The main prehospital issue in LVO diagnosis and therapy is not the effectiveness of mechanical EVT, but how the appropriate patients are identified, worked up, and expedited to the EVT procedure. It has been coined the “prepuncture problem.” The EMS community, along with our hospital partners worldwide, is engaged in defining the best processes and diagnostic instruments to afford patients the optimal clinical outcomes.
Montgomery County Hospital District EMS (MCHD) is a non-fire-based EMS service in Montgomery County, Texas. We respond to approximately 65,000 calls to service and identify stroke in more than 500 patients a year. Our EMS system covers an estimated 1,100-square-mile service area and has more than 200 ALS medics supported by over 1,000 EMTs among our county’s 13 first responder organizations.
In late 2015, MCHD began a regional quality improvement project in Southeast Texas to improve coordination of stroke care between EMS and our hospital partners. This began when the clinical team at MCHD engaged regional stakeholders to improve times to revascularization therapy in large vessel occlusion strokes. The goals of this initiative were improved stroke care by production of a best-practices clinical algorithm, shared educational resources, and a system to measure outcomes.
An Endovascular Pathway
MCHD, along with the Southeast Texas Regional Advisory Committee (SETRAC) and our regional healthcare systems, developed a novel stroke assessment endovascular pathway (Figure 3). This pathway demonstrates best practices for EMS to assess for LVO stroke and provides guidelines for appropriate patient disposition.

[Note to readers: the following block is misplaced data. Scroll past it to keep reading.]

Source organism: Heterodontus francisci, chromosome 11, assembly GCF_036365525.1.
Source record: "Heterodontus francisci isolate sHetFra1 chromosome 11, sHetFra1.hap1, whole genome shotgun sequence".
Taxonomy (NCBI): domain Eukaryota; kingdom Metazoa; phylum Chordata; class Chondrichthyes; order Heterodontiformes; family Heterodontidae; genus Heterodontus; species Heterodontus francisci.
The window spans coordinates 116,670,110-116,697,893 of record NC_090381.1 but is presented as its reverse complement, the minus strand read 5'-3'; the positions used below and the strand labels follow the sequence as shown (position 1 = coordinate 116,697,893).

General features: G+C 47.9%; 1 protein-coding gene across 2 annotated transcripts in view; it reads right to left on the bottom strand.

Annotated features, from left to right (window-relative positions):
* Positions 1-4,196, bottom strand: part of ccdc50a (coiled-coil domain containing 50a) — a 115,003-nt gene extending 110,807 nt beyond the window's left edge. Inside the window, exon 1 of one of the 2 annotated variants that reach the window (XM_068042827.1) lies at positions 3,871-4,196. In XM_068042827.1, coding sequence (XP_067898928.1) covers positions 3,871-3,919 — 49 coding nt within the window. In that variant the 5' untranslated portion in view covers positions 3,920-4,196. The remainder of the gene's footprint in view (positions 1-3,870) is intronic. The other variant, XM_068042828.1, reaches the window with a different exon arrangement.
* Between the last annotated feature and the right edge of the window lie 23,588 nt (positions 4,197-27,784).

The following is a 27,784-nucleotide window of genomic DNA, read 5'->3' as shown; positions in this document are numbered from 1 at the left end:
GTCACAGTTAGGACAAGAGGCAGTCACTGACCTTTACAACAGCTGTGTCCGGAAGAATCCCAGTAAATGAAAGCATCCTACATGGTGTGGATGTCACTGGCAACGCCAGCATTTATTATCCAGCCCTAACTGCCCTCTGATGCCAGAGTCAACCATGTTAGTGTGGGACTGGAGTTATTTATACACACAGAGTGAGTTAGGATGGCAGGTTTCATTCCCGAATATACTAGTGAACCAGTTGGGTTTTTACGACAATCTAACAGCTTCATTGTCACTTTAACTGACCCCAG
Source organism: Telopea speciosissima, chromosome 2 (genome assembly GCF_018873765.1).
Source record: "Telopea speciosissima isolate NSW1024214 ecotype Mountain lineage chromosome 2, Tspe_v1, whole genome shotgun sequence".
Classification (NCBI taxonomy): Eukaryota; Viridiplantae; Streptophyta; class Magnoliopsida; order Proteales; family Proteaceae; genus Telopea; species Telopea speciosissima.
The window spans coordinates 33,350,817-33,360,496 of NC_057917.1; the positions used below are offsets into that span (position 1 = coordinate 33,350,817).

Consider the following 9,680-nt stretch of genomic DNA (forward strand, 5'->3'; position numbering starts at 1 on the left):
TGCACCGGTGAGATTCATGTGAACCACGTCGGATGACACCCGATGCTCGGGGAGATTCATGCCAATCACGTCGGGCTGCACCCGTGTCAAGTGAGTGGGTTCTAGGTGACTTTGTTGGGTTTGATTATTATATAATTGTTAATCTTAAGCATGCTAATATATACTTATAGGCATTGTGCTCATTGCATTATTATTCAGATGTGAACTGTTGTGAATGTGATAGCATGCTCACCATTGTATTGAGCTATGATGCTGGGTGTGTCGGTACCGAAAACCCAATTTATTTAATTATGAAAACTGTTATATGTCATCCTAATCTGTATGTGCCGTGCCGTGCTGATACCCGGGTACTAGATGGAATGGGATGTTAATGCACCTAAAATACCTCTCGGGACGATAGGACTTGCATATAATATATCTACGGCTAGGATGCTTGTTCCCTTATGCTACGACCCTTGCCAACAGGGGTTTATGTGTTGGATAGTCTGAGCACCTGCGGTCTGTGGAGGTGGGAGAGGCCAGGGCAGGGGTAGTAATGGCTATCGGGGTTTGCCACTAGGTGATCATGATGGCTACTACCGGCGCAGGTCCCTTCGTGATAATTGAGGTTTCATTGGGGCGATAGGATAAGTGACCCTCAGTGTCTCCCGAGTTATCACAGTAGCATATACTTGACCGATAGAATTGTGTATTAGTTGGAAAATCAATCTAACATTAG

The Southeast Texas region consists of a vast area surrounding Houston and has more than 100 EMS agencies. This presented the complex logistical issue of how to provide specialized training for LVO stroke that included specific field screening instruments for this wide array of prehospital providers. To address this challenge, MCHD, along with our partners at Houston Methodist The Woodlands Hospital, developed a training video for EMS providers on best practices for LVO stroke and endovascular therapy. The video covers the epidemiology of stroke and LVO, pertinent anatomy, and diagnostic priorities and considerations, and provides demonstrations of two of the most popular LVO screening tools: the Rapid Arterial Occlusion Evaluation (RACE) and Los Angeles Motor Score (LAMS). These are both quantitative stroke screens for LVO and provide moderate to good differentiation for LVO detection.